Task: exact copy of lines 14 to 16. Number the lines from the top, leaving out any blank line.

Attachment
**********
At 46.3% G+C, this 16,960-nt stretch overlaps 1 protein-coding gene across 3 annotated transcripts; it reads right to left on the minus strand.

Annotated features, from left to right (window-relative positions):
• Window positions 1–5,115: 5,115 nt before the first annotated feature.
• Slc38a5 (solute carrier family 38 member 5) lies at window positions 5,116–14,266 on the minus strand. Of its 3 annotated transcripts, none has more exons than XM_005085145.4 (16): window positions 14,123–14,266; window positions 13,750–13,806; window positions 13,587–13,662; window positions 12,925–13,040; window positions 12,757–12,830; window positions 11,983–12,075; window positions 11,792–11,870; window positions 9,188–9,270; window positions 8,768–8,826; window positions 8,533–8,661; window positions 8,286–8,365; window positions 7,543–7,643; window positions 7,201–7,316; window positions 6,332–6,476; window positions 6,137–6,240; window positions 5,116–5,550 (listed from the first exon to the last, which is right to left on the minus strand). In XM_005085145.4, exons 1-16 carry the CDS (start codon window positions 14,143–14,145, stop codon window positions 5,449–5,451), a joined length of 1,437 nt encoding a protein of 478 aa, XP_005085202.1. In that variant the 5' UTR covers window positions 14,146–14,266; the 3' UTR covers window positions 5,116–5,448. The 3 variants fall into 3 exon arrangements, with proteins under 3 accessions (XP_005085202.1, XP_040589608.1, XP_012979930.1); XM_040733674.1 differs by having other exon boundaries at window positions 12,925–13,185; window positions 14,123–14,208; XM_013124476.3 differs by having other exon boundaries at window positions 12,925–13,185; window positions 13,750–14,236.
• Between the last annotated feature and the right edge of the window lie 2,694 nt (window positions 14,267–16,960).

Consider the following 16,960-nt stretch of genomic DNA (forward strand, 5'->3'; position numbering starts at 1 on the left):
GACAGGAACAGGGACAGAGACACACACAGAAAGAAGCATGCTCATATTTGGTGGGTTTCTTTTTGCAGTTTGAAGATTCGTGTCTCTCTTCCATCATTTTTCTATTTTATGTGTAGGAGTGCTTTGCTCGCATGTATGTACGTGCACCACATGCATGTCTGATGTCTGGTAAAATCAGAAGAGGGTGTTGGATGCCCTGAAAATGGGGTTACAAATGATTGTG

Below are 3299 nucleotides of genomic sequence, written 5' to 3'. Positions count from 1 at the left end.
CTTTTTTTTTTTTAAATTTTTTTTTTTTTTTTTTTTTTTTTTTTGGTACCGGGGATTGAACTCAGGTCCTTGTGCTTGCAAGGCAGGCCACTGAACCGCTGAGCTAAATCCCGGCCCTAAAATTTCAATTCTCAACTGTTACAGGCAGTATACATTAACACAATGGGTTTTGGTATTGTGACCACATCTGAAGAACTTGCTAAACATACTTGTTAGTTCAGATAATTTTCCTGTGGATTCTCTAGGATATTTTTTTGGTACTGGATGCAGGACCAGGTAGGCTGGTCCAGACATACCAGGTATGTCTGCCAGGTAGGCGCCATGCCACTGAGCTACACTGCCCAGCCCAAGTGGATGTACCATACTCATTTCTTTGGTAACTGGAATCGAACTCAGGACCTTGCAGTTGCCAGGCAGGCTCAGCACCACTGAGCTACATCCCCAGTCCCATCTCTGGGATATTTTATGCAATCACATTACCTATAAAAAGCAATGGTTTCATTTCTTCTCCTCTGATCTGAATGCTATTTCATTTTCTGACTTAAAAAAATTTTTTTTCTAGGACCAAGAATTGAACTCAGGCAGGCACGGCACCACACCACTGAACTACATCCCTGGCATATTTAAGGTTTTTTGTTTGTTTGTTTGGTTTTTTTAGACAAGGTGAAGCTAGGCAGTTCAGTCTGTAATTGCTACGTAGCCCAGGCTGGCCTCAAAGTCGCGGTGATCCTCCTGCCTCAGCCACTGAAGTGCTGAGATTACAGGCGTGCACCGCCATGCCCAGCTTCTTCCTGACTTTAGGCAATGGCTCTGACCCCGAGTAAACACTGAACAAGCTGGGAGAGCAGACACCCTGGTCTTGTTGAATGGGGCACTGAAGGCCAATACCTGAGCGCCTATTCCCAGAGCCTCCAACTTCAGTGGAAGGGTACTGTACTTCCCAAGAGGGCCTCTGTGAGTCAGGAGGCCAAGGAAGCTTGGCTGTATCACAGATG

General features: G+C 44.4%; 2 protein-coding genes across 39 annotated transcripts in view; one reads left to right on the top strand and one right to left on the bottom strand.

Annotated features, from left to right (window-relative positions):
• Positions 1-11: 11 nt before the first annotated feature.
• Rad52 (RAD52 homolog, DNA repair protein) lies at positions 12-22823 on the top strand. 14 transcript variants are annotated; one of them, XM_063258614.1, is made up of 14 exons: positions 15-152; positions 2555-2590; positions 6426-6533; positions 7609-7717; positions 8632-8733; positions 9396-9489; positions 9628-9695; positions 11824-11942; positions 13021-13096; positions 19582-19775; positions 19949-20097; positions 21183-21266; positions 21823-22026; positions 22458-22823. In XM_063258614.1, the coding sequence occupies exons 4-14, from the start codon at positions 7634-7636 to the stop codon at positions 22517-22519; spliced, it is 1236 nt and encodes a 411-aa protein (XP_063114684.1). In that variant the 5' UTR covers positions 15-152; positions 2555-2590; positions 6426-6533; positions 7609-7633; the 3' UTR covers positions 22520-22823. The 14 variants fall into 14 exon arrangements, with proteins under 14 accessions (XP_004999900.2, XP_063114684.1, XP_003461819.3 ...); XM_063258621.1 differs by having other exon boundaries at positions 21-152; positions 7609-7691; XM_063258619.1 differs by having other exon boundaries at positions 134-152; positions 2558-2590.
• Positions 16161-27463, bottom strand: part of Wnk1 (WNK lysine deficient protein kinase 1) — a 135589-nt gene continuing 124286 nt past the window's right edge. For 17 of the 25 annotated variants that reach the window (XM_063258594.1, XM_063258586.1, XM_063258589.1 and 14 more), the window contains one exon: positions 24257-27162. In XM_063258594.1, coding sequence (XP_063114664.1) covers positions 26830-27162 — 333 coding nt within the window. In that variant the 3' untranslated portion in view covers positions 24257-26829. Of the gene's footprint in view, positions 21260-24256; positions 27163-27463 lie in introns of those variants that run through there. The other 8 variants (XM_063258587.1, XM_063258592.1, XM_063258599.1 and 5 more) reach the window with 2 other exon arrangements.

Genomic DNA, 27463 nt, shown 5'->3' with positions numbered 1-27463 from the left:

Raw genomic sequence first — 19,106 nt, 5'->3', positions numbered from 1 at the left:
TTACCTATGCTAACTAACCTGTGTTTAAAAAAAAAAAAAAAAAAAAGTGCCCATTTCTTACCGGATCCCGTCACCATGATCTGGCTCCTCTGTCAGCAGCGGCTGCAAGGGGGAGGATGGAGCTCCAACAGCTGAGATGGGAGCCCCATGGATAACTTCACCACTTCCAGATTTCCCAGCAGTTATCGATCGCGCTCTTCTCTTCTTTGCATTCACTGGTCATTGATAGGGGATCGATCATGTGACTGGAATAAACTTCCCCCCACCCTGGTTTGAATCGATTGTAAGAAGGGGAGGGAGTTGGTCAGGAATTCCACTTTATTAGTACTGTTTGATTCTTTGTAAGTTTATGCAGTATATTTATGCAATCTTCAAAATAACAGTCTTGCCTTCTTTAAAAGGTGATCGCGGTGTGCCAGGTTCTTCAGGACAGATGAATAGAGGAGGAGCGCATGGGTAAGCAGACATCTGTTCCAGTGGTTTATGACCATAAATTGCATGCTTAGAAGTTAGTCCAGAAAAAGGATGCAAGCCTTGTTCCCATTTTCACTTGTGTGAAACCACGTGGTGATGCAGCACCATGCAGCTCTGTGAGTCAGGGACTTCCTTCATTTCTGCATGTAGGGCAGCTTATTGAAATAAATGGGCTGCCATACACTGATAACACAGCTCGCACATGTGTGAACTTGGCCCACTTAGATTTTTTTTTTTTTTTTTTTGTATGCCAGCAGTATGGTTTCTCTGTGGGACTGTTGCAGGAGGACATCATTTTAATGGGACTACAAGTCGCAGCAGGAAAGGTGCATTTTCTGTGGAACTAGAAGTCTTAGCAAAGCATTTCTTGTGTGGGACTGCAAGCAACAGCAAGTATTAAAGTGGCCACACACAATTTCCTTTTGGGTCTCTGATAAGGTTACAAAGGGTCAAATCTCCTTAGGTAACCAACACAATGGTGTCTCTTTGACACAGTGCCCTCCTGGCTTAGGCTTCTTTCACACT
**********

• Positions 16161-27463, bottom strand: part of Wnk1 (WNK lysine deficient protein kinase 1) — a 135589-nt gene continuing 124286 nt past the window's right edge. For 17 of the 25 annotated variants that reach the window (XM_063258594.1, XM_063258586.1, XM_063258589.1 and 14 more), the window contains one exon: positions 24257-27162. In XM_063258594.1, coding sequence (XP_063114664.1) covers positions 26830-27162 — 333 coding nt within the window. In that variant the 3' untranslated portion in view covers positions 24257-26829. Of the gene's footprint in view, positions 21260-24256; positions 27163-27463 lie in introns of those variants that run through there. The other 8 variants (XM_063258587.1, XM_063258592.1, XM_063258599.1 and 5 more) reach the window with 2 other exon arrangements.

Genomic DNA, 27463 nt, shown 5'->3' with positions numbered 1-27463 from the left:

Raw genomic sequence first — 19,106 nt, 5'->3', positions numbered from 1 at the left: